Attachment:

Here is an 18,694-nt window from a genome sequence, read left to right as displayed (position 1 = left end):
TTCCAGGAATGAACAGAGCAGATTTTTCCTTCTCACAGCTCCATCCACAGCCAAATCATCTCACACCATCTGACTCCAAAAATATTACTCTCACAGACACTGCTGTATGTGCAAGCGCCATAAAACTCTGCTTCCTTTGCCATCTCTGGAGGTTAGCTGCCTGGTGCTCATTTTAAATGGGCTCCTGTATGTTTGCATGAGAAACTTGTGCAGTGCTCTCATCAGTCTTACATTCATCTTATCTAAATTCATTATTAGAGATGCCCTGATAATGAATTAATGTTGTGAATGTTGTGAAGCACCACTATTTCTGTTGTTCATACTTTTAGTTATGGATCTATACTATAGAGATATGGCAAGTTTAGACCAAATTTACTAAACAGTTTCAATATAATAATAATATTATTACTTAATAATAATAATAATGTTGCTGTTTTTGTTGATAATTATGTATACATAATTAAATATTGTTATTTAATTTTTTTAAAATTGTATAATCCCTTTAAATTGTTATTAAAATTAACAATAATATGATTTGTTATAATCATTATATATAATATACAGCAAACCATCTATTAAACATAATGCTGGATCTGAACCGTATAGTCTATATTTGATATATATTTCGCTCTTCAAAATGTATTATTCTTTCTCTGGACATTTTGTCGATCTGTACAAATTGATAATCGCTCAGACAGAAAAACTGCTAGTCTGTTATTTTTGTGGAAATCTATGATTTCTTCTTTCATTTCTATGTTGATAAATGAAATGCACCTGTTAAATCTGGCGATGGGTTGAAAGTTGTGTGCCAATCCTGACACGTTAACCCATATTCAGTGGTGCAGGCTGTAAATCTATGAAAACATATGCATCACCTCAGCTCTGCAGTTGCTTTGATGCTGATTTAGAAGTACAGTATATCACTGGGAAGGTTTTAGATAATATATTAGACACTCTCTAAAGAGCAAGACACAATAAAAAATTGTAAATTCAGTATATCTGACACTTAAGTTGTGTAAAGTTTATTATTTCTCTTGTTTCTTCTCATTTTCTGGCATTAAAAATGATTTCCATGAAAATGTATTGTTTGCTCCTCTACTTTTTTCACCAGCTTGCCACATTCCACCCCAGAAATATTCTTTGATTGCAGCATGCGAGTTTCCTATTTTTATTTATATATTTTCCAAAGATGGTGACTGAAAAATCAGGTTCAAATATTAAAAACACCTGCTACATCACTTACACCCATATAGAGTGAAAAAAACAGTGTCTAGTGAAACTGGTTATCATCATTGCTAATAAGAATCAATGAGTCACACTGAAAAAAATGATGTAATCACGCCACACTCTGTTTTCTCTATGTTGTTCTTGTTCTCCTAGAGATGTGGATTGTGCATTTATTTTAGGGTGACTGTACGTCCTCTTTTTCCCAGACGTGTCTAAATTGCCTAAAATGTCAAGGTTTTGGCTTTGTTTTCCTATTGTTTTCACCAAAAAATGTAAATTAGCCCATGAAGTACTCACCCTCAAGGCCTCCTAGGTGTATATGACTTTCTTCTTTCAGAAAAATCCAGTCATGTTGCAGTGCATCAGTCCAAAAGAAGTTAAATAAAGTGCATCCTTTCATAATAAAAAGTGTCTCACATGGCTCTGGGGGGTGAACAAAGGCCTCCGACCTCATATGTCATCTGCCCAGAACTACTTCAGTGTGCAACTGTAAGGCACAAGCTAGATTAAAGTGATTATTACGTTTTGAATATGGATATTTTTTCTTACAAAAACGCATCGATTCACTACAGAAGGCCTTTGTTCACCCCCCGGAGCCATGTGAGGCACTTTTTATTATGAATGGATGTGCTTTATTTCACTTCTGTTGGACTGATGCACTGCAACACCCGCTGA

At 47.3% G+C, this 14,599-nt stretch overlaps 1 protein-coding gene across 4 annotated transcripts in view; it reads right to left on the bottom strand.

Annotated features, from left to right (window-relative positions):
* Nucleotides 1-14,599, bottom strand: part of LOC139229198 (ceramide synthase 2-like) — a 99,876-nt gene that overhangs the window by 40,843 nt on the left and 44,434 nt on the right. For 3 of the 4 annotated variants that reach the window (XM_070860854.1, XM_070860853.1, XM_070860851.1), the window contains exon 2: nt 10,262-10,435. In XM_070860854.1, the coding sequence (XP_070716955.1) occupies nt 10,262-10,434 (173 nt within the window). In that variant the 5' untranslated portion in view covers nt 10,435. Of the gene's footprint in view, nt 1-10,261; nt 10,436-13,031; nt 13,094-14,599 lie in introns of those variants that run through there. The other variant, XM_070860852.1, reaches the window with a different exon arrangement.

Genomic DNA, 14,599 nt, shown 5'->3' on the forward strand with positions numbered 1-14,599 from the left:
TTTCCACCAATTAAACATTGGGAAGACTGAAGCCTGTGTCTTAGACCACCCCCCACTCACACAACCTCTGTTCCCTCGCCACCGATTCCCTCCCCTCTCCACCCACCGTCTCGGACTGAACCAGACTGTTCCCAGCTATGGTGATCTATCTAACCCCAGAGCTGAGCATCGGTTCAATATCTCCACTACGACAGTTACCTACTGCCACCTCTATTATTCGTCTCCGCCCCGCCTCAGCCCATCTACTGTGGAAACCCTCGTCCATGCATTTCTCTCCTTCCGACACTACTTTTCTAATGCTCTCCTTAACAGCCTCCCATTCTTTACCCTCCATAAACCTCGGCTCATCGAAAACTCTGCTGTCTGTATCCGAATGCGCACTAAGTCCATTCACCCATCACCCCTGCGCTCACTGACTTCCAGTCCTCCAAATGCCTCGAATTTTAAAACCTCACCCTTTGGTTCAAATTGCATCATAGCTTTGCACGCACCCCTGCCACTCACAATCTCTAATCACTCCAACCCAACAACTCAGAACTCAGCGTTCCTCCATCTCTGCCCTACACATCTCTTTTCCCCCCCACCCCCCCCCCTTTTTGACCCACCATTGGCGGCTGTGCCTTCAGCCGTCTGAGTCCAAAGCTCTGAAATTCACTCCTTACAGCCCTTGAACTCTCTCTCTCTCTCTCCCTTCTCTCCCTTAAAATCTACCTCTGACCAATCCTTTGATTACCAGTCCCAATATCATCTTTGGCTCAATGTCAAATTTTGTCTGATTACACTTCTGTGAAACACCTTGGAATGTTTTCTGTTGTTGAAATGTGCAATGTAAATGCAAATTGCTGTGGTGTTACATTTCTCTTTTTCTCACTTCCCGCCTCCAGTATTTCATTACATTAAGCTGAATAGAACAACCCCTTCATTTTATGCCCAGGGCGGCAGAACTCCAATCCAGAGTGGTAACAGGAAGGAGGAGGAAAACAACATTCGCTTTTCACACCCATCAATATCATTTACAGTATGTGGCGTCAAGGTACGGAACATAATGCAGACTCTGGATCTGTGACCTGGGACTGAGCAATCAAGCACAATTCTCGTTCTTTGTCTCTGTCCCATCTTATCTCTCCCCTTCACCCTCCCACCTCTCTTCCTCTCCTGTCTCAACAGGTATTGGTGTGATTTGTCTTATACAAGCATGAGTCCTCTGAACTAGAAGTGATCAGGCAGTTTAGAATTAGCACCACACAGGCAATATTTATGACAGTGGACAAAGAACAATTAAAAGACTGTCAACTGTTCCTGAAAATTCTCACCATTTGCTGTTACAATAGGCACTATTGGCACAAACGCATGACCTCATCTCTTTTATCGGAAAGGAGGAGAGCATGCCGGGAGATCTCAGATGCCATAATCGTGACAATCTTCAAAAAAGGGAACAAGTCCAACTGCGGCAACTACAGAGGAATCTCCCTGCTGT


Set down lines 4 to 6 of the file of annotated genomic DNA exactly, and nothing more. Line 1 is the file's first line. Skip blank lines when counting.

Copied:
Annotated features, from left to right (window-relative positions):
* Nucleotides 1-14,599, bottom strand: part of LOC139229198 (ceramide synthase 2-like) — a 99,876-nt gene that overhangs the window by 40,843 nt on the left and 44,434 nt on the right. For 3 of the 4 annotated variants that reach the window (XM_070860854.1, XM_070860853.1, XM_070860851.1), the window contains exon 2: nt 10,262-10,435. In XM_070860854.1, the coding sequence (XP_070716955.1) occupies nt 10,262-10,434 (173 nt within the window). In that variant the 5' untranslated portion in view covers nt 10,435. Of the gene's footprint in view, nt 1-10,261; nt 10,436-13,031; nt 13,094-14,599 lie in introns of those variants that run through there. The other variant, XM_070860852.1, reaches the window with a different exon arrangement.

Genomic DNA, 14,599 nt, shown 5'->3' on the forward strand with positions numbered 1-14,599 from the left: